Number of people staying in holiday homes jumps in decade, census data shows

There was a 4.7% increase between 2011 and 2021 in the number of people staying in a holiday home for more than 30 days per year.

Vicky Shaw
Wednesday 19 April 2023 12:50 BST
Thousands more people were staying in holiday homes for more than 30 days per year in 2021 than a decade earlier, according to Census data (David Davies/PA)
Thousands more people were staying in holiday homes for more than 30 days per year in 2021 than a decade earlier, according to Census data (David Davies/PA) (PA Archive)

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Thousands more people were staying in holiday homes for more than 30 days per year in 2021 than a decade earlier, according to Census data.

The Office for National Statistics (ONS) released figures showing the characteristics of people in England and Wales with a second address.

It said there was a 4.7% increase between 2011 and 2021 in the number of people staying in a holiday home for more than 30 days per year, rising from 426,000 to 447,000.

The ONS said the peak age of people staying in holiday homes has increased, from 64 years old in 2011 to 73 years old in 2021, which it said likely reflects the size of this generation and their holiday home ownership ageing over the decade.

In 2021, more than three-quarters (77.0%) of people who stayed at a holiday home were aged 50 and over.

Among people with a holiday home outside the UK, Spain, followed by France, were found to be the most popular locations.

Most people who stayed at a holiday home in the UK in 2021 were between 31 miles (50 kilometres) and 124 miles (200 kilometres) from their usual address, the ONS said.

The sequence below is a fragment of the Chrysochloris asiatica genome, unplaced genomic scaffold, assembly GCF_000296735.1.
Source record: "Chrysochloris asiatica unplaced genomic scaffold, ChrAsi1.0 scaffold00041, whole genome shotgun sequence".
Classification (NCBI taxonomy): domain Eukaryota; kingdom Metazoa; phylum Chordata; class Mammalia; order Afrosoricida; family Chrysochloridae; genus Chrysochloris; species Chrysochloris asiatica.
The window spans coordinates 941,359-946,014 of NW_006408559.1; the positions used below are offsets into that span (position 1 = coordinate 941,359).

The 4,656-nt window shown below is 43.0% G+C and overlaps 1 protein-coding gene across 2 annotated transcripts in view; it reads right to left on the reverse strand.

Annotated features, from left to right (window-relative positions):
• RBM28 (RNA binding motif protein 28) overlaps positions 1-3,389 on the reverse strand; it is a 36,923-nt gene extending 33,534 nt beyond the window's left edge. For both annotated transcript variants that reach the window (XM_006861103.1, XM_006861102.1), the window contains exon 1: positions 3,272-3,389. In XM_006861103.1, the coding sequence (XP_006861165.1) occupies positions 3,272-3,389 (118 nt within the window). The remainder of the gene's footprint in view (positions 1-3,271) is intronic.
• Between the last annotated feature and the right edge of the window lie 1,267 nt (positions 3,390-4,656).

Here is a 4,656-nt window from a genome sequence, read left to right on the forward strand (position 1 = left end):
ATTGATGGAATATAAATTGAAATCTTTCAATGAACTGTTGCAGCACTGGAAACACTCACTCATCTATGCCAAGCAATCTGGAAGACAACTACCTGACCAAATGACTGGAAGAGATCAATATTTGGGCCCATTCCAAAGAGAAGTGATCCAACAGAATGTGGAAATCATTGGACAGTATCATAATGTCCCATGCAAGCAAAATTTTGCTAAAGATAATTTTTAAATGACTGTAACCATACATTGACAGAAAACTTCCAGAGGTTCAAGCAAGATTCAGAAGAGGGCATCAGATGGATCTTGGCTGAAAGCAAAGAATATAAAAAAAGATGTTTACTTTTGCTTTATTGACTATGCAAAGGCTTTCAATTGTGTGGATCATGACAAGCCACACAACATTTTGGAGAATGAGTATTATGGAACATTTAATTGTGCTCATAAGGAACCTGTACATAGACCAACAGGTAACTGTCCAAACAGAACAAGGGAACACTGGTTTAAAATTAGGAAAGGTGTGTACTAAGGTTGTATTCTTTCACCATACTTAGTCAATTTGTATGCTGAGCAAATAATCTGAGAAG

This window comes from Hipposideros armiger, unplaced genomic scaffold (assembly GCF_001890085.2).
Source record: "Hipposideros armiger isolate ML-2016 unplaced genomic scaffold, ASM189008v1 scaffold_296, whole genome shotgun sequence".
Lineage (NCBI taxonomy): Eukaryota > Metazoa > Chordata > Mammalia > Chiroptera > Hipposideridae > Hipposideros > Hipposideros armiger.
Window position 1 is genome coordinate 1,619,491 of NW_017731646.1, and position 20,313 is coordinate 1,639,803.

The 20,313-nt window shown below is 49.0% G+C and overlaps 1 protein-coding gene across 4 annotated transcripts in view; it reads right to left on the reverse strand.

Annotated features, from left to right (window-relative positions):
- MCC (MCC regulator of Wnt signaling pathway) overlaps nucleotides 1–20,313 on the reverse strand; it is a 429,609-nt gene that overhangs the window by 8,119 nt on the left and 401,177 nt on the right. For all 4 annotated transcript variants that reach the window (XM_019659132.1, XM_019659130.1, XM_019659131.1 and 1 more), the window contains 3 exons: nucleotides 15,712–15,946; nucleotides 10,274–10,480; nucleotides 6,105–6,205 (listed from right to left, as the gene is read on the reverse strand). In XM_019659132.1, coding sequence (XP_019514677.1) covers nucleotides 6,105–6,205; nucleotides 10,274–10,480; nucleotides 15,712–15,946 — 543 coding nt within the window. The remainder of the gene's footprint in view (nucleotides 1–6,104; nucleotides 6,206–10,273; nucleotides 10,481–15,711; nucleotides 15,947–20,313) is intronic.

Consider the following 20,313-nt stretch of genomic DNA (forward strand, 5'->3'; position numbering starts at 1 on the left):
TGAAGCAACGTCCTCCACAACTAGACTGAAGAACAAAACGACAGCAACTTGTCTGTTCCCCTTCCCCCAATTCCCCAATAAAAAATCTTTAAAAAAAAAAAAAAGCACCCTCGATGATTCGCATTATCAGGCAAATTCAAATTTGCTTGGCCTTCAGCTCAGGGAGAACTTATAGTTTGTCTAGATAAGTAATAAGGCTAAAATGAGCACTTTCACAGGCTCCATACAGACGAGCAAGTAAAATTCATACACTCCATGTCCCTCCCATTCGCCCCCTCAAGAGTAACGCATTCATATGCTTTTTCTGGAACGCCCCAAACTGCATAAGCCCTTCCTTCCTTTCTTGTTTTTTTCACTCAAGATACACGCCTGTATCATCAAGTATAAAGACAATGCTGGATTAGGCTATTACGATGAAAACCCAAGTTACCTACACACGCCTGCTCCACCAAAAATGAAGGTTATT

More than 6,000 people in 2021 had a holiday home that was less than six miles (10 kilometres) from where they usually live.

The average distance between a usual address and holiday home in the UK was 90 miles (145.7 kilometres).

Kensington and Chelsea in London had the highest proportion of usual residents (5.7%) who spent 30 days or more at a holiday home.

The Vale of Glamorgan (0.8%) and Monmouthshire (0.8%) were among the local authority areas with the highest proportions of people usually resident in Wales who stayed at a holiday home.

Overall in 2021, 3.2 million (5.3%) usual residents in England and Wales reported that they had a second address where they spend 30 days or more a year. This number increased from 2.9 million (5.2%) in 2011.

The largest second address type was another parent or guardian’s address, and the second largest address type was a student’s home address.

The number of usual residents who stayed at a second address while working away from home fell by 25.5% between 2011 and 2021.

The ONS said it is important to consider the impacts of the coronavirus pandemic on the figures.

Students may have been more likely to be living with their parents for the whole year rather than using a different term-time address, for example.

The pandemic also prompted a “race for space” in the housing market, with rural and coastal locations being particularly popular.

Proposals were announced on Monday as part of a Scottish Government and Cosla consultation, that could mean councils could charge more than double the full rate of council tax on second homes.

The proposed changes would enable councils to charge up to double the full rate of council tax on second homes from April 2024, bringing them in line with long-term empty homes.

Figures show that in January 2023 there were 42,865 long-term empty homes in Scotland.

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